Warning: the following post contains significant spoilers about the film Star Trek. Those still interested in seeing this film should consider themselves forewarned.
Dark historical overtones at heart of Star Trek film
Franchise re-boots are all the range recently, with film franchises like Batman scoring big hits at the box office in the wake of previous disappointing film releases.
It's in this particular vein that it should be less than surprising that Paramount films would re-boot Star Trek. What should be even less surprising -- to those intimately familiar with the franchise -- is that JJ Abrams, the man behind the Trek re-boot, would fashion a Star Trek that resembles human history a little more closely than Gene Roddenberry's original series.
Yet the film retains the general theme of Roddenberry's original -- the triumph of the human spirit.
The film daringly and decisively re-shapes the Star Trek universe when Nero (Eric Bana), a revenge-seeking Romulan, destroys the planet Vulcan -- one of the backbones of the United Federation of Planets -- in order to take revenge on Ambassador Spock for failing to save planet Romulus.
Spock -- who appears both in younger and older forms (played by Zachary Quinto and Leonard Nimoy, respectively) -- speculates that as few as 10,000 Vulcans may have survived the destruction of the planet.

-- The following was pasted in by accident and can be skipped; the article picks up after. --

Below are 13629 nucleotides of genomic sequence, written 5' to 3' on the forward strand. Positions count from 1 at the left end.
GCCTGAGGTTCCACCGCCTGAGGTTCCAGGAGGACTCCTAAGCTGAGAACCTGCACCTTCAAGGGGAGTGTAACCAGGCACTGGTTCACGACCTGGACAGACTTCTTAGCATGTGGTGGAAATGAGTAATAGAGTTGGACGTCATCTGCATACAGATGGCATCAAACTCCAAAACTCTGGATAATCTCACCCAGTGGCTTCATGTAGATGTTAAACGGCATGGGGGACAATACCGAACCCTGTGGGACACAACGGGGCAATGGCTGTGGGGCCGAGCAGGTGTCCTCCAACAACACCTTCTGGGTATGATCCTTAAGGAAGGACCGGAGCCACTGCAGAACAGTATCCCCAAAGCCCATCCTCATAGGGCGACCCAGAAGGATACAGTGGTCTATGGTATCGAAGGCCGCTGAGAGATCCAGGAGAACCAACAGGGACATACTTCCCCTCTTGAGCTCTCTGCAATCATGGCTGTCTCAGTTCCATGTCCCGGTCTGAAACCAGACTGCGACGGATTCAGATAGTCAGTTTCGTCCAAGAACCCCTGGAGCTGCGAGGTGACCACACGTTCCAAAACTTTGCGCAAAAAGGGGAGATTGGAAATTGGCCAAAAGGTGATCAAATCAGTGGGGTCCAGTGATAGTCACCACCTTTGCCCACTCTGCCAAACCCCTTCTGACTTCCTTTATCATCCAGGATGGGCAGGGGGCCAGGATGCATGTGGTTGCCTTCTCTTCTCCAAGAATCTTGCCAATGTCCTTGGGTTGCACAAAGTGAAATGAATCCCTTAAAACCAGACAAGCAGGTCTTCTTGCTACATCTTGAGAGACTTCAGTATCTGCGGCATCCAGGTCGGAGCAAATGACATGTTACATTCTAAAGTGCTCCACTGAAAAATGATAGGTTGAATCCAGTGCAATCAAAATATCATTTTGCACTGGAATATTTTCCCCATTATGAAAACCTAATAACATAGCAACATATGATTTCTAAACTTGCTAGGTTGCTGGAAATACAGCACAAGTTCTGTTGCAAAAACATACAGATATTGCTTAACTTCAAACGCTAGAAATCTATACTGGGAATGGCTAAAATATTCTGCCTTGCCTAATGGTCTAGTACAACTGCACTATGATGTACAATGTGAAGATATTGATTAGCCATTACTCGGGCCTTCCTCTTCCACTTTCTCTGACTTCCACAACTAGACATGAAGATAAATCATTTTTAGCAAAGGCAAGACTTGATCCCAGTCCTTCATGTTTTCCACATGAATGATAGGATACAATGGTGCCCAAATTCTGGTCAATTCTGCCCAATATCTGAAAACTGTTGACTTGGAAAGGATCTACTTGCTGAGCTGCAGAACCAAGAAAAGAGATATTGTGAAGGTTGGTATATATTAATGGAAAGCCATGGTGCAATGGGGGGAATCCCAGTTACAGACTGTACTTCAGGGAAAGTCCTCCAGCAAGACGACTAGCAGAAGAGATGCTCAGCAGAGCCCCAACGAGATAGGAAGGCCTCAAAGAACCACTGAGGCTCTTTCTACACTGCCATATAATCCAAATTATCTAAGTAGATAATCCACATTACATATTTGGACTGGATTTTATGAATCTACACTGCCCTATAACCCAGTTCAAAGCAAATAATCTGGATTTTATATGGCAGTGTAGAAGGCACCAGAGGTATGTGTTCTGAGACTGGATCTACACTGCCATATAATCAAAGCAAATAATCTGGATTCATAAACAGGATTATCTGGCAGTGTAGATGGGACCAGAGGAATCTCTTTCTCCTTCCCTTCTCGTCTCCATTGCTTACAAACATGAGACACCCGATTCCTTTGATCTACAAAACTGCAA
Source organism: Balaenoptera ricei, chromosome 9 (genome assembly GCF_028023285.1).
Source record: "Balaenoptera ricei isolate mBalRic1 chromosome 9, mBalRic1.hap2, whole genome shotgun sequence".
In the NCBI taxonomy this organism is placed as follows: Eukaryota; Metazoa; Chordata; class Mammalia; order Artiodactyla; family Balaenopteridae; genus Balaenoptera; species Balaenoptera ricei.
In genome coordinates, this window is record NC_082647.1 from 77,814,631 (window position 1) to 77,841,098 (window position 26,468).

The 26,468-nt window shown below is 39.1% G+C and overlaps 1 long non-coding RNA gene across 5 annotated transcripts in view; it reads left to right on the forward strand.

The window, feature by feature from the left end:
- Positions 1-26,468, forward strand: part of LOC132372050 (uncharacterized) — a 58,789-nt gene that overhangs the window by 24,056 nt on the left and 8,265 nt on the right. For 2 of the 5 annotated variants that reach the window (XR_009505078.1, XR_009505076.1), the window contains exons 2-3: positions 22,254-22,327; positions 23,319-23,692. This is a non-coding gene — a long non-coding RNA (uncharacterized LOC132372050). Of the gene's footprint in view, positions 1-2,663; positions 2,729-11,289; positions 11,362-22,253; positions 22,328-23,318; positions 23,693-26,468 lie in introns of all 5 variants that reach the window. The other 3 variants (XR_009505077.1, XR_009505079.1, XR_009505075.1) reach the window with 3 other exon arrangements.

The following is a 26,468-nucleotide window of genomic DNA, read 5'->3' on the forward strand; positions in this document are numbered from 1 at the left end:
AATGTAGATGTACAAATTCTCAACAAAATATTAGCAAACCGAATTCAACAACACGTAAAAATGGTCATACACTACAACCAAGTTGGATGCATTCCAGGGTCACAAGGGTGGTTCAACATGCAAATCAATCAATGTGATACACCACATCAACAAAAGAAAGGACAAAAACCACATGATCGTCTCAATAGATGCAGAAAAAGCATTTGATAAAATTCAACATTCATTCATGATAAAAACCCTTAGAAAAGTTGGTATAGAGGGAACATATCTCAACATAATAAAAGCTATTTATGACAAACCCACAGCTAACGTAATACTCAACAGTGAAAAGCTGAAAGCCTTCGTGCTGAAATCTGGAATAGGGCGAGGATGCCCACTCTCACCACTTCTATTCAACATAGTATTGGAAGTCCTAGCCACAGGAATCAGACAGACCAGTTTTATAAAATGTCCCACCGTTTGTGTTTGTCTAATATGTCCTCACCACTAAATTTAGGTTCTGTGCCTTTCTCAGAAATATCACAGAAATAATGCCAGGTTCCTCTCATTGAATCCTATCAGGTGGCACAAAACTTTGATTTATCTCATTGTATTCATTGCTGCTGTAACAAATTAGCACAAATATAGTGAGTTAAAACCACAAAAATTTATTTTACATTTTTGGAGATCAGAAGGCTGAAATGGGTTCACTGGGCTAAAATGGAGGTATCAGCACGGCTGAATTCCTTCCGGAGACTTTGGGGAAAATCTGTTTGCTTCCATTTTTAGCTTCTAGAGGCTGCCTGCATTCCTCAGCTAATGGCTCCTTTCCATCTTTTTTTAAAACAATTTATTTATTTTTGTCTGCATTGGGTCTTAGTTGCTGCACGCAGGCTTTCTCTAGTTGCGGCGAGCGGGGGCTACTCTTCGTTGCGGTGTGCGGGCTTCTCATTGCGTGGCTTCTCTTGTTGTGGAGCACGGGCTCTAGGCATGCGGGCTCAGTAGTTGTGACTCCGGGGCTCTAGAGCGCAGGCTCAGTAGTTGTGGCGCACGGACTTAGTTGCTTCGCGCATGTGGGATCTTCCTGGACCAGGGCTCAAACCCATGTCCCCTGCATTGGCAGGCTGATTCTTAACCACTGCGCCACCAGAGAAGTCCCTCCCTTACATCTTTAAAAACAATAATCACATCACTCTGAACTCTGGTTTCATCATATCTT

Genocide is a theme that Star Trek has previously addressed, but rarely in terms so horrifically similar to human history.
As those intimately familiar with Star Trek are doubtlessly aware, Vulcans and Romulans look very similar to one another for important reason -- they share a common heritage on the planet Vulcan. As revealed in the Next Generation episode "Unification" -- in which Spock is targeted by Romulan assassins for his efforts to reveal this common heritage to citizens of the Romulan Star Empire -- Romulans were Vulcans who left the planet to follow a different path, and forge a militaristic empire.
It's in this vein, considering that Vulcans and Romulans are actually the same species, that the destruction of Vulcan isn't merely a genocide -- it's actually a fratricide as well.
Naturally, this will beg comparisons to Adolph Hitler -- who is believed by many to have had a Jewish heritage -- and to the genocide in Rwanda, where Hutus and Tutsis were not only virtually indistinguishable to most visitors to that country, but had on many occasions inter-married, making it incredibly likely that many of those participating in the Rwandan genocide were actually killing their own family members.
As Bruce Wilshire theorizes, many genocides are motivated by a mortal terror -- the belief that the existence of an ethnic rival poses a threat to the survival of one's own ethnicity or race.
Nero seems to embody this particular motivation, as he intends to continue on to destroy every Federation planet -- including Earth -- believing that is the only way he can ensure the survival of Romulus.
(Then again, considering that Romulus was destroyed when its sun went supernova, one can certainly find fault in the reasoning of this particular madman.)
Human history is full of all kinds of instances in which genocidal leaders went to shocking lengths in order to defend otherwise inconsequential ethnic differences. Wherever the Star Trek franchise may now go, one can imagine that it will very closely resemble human history.
Some may question if this remains true to Gene Roddenberry's original optimistic vision of human history, and its message that the human triumph can triumph over petty greed and racism.
By the same token, however, one would have to agree that a triumph without a challenge is hardly a triumph at all.